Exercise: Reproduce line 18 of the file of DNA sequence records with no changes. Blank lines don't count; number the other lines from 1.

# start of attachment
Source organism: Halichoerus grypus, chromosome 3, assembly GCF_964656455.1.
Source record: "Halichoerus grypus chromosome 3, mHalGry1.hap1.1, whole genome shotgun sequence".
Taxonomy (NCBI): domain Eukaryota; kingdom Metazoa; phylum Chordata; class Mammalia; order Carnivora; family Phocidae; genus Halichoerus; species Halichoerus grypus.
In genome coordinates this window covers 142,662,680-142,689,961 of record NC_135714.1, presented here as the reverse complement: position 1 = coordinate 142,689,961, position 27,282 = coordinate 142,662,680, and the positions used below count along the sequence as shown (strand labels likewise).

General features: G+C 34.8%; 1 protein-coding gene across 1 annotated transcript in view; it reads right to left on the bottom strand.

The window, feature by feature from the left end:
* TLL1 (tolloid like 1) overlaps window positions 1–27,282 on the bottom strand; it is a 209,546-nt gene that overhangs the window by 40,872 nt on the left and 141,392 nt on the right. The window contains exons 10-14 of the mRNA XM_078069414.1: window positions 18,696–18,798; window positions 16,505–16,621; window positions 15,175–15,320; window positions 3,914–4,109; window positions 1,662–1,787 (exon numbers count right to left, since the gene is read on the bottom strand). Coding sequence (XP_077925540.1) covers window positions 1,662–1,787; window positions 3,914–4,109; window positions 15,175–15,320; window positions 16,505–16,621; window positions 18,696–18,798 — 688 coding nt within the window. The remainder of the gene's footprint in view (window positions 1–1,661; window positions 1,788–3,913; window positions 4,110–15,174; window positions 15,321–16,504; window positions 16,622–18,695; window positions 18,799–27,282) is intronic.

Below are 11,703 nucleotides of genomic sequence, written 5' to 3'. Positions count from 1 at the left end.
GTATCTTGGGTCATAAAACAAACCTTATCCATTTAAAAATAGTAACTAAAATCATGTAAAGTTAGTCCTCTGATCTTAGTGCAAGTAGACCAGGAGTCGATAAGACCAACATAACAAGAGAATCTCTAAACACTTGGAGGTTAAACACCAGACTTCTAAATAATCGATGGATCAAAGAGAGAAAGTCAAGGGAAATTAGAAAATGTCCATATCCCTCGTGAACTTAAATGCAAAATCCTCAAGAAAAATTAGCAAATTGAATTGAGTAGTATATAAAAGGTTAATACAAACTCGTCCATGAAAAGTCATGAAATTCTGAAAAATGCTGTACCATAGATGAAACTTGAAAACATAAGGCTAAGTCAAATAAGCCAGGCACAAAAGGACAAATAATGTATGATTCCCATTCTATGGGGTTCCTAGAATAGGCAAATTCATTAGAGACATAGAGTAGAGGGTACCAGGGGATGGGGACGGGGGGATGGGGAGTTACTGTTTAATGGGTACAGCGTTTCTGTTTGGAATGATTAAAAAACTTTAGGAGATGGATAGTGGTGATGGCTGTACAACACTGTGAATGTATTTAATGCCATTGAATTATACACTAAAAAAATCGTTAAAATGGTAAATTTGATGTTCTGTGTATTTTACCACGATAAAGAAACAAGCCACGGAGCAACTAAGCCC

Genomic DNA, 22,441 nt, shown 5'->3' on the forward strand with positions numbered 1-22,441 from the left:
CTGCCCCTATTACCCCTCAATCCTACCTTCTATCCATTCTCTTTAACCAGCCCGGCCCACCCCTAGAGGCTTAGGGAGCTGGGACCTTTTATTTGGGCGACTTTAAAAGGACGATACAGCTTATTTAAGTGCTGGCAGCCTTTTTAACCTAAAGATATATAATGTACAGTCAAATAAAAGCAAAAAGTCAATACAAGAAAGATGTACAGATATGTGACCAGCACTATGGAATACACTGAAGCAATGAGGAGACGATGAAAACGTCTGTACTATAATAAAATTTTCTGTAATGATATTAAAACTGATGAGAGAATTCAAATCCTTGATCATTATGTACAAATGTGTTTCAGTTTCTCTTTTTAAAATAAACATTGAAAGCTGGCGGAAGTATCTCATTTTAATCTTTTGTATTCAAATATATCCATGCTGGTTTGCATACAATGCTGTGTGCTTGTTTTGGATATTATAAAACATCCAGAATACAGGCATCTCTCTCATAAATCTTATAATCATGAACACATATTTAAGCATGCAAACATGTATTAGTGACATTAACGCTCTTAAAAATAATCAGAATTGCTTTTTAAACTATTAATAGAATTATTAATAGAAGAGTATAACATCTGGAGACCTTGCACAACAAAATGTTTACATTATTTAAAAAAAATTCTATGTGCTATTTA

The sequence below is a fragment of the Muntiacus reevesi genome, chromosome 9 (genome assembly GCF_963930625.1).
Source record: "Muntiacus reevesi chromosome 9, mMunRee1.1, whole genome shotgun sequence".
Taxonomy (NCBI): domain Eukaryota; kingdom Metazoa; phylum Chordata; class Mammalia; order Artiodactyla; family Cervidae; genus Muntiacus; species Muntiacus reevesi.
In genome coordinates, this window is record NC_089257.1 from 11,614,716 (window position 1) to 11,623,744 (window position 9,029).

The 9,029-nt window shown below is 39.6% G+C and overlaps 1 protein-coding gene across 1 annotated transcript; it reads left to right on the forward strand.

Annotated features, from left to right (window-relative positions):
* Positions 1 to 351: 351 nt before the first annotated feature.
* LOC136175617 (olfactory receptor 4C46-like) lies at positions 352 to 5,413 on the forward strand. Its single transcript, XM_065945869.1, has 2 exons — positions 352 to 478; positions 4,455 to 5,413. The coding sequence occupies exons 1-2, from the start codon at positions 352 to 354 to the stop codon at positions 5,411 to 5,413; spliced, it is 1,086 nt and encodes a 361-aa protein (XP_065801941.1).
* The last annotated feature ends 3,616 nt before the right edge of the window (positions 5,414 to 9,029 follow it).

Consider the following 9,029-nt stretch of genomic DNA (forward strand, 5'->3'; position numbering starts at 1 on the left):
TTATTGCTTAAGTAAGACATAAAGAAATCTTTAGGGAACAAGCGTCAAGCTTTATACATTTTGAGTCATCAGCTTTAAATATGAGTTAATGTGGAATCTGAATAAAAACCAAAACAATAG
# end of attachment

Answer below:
* Positions 1 to 351: 351 nt before the first annotated feature.